© 1994

Stellar Interiors

Physical Principles, Structure, and Evolution


Part of the Astronomy and Astrophysics Library book series (AAL)

Table of contents

  1. Front Matter
    Pages i-xiii
  2. Carl J. Hansen, Steven D. Kawaler
    Pages 1-33
  3. Carl J. Hansen, Steven D. Kawaler
    Pages 35-108
  4. Carl J. Hansen, Steven D. Kawaler
    Pages 109-148
  5. Carl J. Hansen, Steven D. Kawaler
    Pages 149-173
  6. Carl J. Hansen, Steven D. Kawaler
    Pages 175-207
  7. Carl J. Hansen, Steven D. Kawaler
    Pages 209-260
  8. Carl J. Hansen, Steven D. Kawaler
    Pages 261-314
  9. Carl J. Hansen, Steven D. Kawaler
    Pages 315-338
  10. Carl J. Hansen, Steven D. Kawaler
    Pages 339-357
  11. Carl J. Hansen, Steven D. Kawaler
    Pages 359-420
  12. Back Matter
    Pages 421-445

About this book


That trees should have been cut down to provide paper for this book was an ecological afIront. From a book review. - Anthony Blond (in the Spectator, 1983) The first modern text on our subject, Structure and Evolution of the Stars, was published over thirty years ago. In it, Martin Schwarzschild described numerical experiments that successfully reproduced most of the observed properties of the majority of stars seen in the sky. He also set the standard for a lucid description of the physics of stellar interiors. Ten years later, in 1968, John P. Cox's tw~volume monograph Principles of Stellar Structure appeared, as did the more specialized text Principles of Stellar Evolution and Nuc1eosynthesis by Donald D. Clayton-and what a difference ten years had made. The field had matured into the basic form that it remains today. The past twenty-plus years have seen this branch of astrophysics flourish and develop into a fundamental pillar of modern astrophysics that addresses an enormous variety of phenomena. In view of this it might seem foolish to offer another text of finite length and expect it to cover any more than a fraction of what should be discussed to make it a thorough and self-contained reference. Well, it doesn't. Our specific aim is to introduce only the fundamentals of stellar astrophysics. You will find little reference here to black holes, millisecond pulsars, and other "sexy" objects.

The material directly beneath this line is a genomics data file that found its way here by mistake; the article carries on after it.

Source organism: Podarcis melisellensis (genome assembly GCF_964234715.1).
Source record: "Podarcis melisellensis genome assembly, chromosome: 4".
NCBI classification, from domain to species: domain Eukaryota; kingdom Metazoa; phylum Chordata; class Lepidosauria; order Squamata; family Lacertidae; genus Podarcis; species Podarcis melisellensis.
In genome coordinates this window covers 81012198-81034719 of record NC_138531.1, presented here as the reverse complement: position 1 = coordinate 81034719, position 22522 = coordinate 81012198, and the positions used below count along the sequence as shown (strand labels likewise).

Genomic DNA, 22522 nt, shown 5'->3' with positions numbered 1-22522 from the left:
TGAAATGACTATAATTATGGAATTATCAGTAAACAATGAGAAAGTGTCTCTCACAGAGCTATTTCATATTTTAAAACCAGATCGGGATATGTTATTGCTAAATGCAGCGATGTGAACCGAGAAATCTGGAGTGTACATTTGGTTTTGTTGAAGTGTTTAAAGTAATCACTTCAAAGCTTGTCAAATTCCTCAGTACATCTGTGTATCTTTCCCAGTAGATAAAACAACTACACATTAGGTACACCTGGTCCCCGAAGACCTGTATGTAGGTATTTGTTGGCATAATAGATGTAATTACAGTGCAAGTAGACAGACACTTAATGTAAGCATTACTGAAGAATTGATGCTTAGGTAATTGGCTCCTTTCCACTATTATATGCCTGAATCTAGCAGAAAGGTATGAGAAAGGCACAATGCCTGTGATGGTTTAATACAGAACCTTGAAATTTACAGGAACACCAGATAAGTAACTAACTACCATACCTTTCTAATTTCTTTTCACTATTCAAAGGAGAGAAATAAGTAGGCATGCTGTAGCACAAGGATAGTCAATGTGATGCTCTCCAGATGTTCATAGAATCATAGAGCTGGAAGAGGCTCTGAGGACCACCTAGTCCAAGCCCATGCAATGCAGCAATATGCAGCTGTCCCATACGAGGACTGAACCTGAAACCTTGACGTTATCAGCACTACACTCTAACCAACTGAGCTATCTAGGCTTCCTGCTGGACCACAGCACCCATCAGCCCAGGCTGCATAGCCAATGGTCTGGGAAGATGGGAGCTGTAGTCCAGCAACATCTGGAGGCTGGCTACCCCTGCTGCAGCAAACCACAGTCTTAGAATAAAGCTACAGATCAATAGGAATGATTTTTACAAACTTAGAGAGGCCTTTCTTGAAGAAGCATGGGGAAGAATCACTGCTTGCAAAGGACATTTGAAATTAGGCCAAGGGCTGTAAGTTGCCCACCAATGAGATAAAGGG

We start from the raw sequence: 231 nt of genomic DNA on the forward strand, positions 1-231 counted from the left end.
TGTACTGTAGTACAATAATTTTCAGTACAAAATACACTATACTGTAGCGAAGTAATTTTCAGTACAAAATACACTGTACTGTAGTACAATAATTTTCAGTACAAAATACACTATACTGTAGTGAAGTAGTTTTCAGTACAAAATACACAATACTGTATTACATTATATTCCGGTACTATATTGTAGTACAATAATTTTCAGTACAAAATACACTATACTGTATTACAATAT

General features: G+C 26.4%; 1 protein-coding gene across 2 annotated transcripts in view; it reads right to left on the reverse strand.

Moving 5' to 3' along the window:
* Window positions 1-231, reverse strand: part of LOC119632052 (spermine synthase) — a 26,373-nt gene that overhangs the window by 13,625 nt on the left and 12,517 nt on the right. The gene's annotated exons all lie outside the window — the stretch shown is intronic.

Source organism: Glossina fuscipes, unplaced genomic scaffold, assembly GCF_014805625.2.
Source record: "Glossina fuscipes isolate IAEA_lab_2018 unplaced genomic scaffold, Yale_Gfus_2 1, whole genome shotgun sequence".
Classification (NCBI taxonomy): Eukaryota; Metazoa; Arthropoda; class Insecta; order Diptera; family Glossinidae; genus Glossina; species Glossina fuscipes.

Asteroseismology Evolution Variation gravitation gravity helioseismology star stellar evolution stellar structure sun white dwarf

Authors and affiliations

  1. 1.Joint Institute for Laboratory AstrophysicsUniversity of ColoradoBoulderUSA
  2. 2.Department of Physics and AstronomyIowa State UniversityAmesUSA

Bibliographic information

  • Book Title Stellar Interiors
  • Book Subtitle Physical Principles, Structure, and Evolution
  • Authors Carl J. Hansen
    Steven D Kawaler
  • Series Title Astronomy and Astrophysics Library
  • DOI
  • Copyright Information Springer-Verlag New York 1994
  • Publisher Name Springer, New York, NY
  • eBook Packages Springer Book Archive
  • Hardcover ISBN 978-0-387-94138-7
  • Softcover ISBN 978-1-4684-0216-2
  • eBook ISBN 978-1-4684-0214-8
  • Series ISSN 0941-7834
  • Edition Number 1
  • Number of Pages XIV, 446
  • Number of Illustrations 0 b/w illustrations, 0 illustrations in colour
  • Topics Astronomy, Observations and Techniques
    Astrophysics and Astroparticles
  • Buy this book on publisher's site
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From the reviews
"Besides being well-written, it presents some fresh perspectives ... Well designed to be a textbook in a senior-level course both for students interested in astronomy and space, planetary and Earth sciences, and for students seeking to consolidate their understanding by using it in a broad set of applications. It can also provide a readable introduction to the subject for scientists working in related areas... The book comes with a PC diskette containing two FORTRAN programs (on stellar evolution). This is now my favorite book to use in a senior-level course."